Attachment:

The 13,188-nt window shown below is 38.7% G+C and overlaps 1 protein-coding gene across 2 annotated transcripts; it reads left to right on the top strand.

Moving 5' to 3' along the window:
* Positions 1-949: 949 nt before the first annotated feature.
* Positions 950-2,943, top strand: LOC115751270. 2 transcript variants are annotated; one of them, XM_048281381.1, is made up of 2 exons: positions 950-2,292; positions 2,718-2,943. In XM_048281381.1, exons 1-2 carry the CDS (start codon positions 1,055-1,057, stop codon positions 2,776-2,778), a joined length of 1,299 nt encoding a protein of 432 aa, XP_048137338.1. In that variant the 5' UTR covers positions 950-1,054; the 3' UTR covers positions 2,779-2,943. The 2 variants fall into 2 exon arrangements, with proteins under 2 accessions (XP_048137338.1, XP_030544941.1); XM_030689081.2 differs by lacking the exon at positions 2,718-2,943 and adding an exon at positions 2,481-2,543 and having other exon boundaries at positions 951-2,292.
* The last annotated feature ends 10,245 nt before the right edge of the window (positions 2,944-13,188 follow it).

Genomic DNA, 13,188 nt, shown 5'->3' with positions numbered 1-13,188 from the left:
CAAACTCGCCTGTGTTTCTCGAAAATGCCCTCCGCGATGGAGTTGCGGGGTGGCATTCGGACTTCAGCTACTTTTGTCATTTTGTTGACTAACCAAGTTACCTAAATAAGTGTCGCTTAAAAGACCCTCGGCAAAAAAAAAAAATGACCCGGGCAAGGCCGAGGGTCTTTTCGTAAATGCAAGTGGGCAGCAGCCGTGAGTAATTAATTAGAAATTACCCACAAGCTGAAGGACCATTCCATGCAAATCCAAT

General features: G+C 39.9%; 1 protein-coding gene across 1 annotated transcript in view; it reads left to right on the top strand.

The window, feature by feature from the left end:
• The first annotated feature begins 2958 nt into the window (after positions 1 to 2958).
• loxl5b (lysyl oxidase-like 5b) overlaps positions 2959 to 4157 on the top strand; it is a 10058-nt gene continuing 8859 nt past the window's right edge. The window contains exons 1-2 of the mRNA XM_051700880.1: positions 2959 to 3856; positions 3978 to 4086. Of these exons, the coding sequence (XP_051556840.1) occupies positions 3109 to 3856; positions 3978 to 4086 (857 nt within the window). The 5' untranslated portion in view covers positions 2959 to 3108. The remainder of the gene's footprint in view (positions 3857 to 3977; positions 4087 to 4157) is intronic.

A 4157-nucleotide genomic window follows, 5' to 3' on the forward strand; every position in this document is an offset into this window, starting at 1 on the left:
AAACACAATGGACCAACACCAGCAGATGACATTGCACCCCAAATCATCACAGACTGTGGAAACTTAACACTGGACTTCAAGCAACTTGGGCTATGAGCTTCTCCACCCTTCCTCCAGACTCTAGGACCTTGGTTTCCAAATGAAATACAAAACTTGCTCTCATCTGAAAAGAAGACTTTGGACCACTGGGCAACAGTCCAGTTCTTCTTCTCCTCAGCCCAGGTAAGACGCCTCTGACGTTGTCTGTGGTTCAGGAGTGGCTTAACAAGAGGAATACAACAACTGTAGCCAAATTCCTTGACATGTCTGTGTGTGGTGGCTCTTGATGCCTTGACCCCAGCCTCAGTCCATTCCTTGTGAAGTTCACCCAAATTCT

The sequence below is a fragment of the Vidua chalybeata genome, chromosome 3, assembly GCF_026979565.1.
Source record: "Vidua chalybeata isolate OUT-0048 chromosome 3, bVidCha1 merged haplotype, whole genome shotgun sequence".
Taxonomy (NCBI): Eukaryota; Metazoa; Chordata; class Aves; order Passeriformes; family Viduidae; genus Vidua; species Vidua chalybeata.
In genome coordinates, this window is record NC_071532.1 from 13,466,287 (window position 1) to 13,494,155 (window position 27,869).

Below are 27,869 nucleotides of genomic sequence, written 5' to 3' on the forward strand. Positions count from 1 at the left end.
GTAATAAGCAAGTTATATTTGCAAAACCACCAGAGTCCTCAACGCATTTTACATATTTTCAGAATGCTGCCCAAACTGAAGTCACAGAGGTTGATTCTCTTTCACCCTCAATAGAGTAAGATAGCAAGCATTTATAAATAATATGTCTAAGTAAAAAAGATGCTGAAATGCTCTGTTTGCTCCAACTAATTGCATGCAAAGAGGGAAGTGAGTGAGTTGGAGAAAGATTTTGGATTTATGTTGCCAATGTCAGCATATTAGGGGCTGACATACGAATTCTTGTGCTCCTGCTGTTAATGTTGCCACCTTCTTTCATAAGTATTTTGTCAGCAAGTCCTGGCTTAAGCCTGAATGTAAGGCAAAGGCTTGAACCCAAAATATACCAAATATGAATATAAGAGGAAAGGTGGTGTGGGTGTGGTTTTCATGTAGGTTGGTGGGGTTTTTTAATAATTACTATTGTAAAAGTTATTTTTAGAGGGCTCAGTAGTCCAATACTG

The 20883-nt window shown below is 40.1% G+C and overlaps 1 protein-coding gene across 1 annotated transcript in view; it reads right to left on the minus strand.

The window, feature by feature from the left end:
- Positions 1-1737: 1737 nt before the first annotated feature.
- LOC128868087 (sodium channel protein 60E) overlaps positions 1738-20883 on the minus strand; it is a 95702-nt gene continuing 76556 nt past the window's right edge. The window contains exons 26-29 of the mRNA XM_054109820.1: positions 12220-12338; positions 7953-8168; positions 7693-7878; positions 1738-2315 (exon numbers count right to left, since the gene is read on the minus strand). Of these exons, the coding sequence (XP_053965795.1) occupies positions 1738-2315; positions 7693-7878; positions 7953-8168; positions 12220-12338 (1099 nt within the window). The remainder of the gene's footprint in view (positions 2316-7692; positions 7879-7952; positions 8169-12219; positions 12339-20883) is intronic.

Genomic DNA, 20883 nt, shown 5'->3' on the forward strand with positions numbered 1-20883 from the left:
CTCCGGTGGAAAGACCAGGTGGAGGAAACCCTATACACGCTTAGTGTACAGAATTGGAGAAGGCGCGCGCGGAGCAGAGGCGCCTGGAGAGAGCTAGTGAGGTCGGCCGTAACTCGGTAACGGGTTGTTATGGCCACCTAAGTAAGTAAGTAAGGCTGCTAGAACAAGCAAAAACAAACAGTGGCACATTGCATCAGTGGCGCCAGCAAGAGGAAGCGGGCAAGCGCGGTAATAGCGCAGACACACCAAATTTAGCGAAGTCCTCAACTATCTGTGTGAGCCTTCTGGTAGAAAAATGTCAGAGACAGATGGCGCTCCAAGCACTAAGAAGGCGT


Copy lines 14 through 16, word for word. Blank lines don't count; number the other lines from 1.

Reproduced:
The sequence below is a fragment of the Vidua chalybeata genome, chromosome 3, assembly GCF_026979565.1.
Source record: "Vidua chalybeata isolate OUT-0048 chromosome 3, bVidCha1 merged haplotype, whole genome shotgun sequence".
Taxonomy (NCBI): Eukaryota; Metazoa; Chordata; class Aves; order Passeriformes; family Viduidae; genus Vidua; species Vidua chalybeata.